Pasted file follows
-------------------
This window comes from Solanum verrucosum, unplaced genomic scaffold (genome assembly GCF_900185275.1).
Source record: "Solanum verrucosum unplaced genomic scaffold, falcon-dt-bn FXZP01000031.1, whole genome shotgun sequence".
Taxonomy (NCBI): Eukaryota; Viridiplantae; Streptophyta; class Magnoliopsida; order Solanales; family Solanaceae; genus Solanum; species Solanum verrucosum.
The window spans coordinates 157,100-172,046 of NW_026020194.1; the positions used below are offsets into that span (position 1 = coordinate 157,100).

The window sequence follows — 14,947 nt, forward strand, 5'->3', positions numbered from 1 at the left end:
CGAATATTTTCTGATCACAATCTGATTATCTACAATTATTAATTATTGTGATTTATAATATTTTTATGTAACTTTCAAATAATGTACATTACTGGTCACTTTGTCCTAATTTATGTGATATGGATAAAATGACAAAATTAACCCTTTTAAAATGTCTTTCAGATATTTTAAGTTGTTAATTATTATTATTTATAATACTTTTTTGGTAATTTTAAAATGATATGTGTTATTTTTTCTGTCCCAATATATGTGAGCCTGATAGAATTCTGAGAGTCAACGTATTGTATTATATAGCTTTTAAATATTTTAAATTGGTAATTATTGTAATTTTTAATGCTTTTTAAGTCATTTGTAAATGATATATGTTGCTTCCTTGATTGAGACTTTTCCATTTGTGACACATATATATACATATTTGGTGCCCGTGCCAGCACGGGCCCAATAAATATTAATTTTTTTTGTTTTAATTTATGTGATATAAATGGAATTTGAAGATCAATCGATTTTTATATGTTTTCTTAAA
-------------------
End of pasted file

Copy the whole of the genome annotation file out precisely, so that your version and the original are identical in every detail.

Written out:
This window comes from Solanum verrucosum, unplaced genomic scaffold (genome assembly GCF_900185275.1).
Source record: "Solanum verrucosum unplaced genomic scaffold, falcon-dt-bn FXZP01000031.1, whole genome shotgun sequence".
Taxonomy (NCBI): Eukaryota; Viridiplantae; Streptophyta; class Magnoliopsida; order Solanales; family Solanaceae; genus Solanum; species Solanum verrucosum.
The window spans coordinates 157,100-172,046 of NW_026020194.1; the positions used below are offsets into that span (position 1 = coordinate 157,100).

The window sequence follows — 14,947 nt, forward strand, 5'->3', positions numbered from 1 at the left end:
CGAATATTTTCTGATCACAATCTGATTATCTACAATTATTAATTATTGTGATTTATAATATTTTTATGTAACTTTCAAATAATGTACATTACTGGTCACTTTGTCCTAATTTATGTGATATGGATAAAATGACAAAATTAACCCTTTTAAAATGTCTTTCAGATATTTTAAGTTGTTAATTATTATTATTTATAATACTTTTTTGGTAATTTTAAAATGATATGTGTTATTTTTTCTGTCCCAATATATGTGAGCCTGATAGAATTCTGAGAGTCAACGTATTGTATTATATAGCTTTTAAATATTTTAAATTGGTAATTATTGTAATTTTTAATGCTTTTTAAGTCATTTGTAAATGATATATGTTGCTTCCTTGATTGAGACTTTTCCATTTGTGACACATATATATACATATTTGGTGCCCGTGCCAGCACGGGCCCAATAAATATTAATTTTTTTTGTTTTAATTTATGTGATATAAATGGAATTTGAAGATCAATCGATTTTTATATGTTTTCTTAAA